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Surgeon Simulator: ER

Surgeon Simulator: ER

Written by John Yan on 5/3/2017 for PC   PS4   VR  
More On: Surgeon Simulator: ER

One of the more quirky games I enjoy is Surgeon Simulator. This frustrating fun filled game took up a lot of my time as I worked on getting every single achievement out there. When I got my Oculus Rift DK2 and Razer Hydra, I longed for the ability to play it in VR using motion controls. It worked for a little bit, but Bossa Studios never did really put full support into letting you play Surgeon SImulator in VR until now.

Surgeon Simulator ER is the fully realized VR version of the cult game letting those who have an Oculus Rift with Touch or an HTC Vive perform life saving surgeries in a virtual environment. The game plays pretty much the same as the original with some changes.

First up, you now have two hands instead of one so you can multi-task with ease. Doing the eye transplant? Hold the jar of eyeballs in one hand while you use the other to pluck them out and stick them in the eye sockets. Looking to complete the kidney transplant quickly? Yank both bad kidneys out at once and put the good ones in without having to wait for one hand to free up. Being able to use two hands in the game really makes for a lot less frustrating experience. Oh, you’ll still run into some issues like your hand getting stuck in areas, but the move to two hands does ease the pain a bit. For some, this might lessen the appeal of what made Surgeon Simulator fun in that you had to fight the controls to get things done. For me, I enjoyed being free to use either hand on certain tasks and found it to be a different but still fun to play.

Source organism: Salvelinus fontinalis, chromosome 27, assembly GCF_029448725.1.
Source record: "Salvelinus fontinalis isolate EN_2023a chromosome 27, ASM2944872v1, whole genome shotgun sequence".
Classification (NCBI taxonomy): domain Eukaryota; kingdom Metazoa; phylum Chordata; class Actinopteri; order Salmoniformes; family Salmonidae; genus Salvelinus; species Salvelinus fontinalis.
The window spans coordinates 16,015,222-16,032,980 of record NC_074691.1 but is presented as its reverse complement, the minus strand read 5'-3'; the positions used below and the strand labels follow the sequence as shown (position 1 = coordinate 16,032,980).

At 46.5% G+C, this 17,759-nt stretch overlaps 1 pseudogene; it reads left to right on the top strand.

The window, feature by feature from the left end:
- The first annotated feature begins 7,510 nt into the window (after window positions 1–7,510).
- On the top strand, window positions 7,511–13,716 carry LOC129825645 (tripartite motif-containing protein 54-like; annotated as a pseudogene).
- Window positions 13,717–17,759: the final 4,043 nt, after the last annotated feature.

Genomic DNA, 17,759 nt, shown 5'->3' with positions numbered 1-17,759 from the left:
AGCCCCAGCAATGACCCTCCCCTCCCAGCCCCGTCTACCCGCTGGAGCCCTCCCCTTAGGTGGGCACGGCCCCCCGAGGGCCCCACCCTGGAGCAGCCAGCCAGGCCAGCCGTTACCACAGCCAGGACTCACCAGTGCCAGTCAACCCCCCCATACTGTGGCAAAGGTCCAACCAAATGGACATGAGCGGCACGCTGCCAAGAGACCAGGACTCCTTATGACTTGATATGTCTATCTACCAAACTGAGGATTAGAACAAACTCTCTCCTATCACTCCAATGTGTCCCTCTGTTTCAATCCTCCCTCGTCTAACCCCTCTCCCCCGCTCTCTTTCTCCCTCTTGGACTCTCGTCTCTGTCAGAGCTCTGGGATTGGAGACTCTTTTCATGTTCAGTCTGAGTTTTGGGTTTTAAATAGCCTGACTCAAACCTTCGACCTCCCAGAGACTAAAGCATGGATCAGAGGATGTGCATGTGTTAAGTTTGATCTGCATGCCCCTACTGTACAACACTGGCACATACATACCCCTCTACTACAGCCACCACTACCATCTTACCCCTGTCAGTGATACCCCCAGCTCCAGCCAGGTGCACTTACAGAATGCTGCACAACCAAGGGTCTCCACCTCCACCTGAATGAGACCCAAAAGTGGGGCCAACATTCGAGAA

On the HTC Vive, you close the hand by pressing the trackpad and palm buttons. This setup can be a little bit awkward at times, but I didn’t have too many issues with it. For the most part, gripping items wasn’t frustrating and I was able to work my way through even the most delicate of procedures using the Vive wands.

Bossa did throw in a few things to take advantage of the second hand. The brain surgery level happens during a power outage so you’ll have to hold a flashlight in one hand while performing the surgery with the other.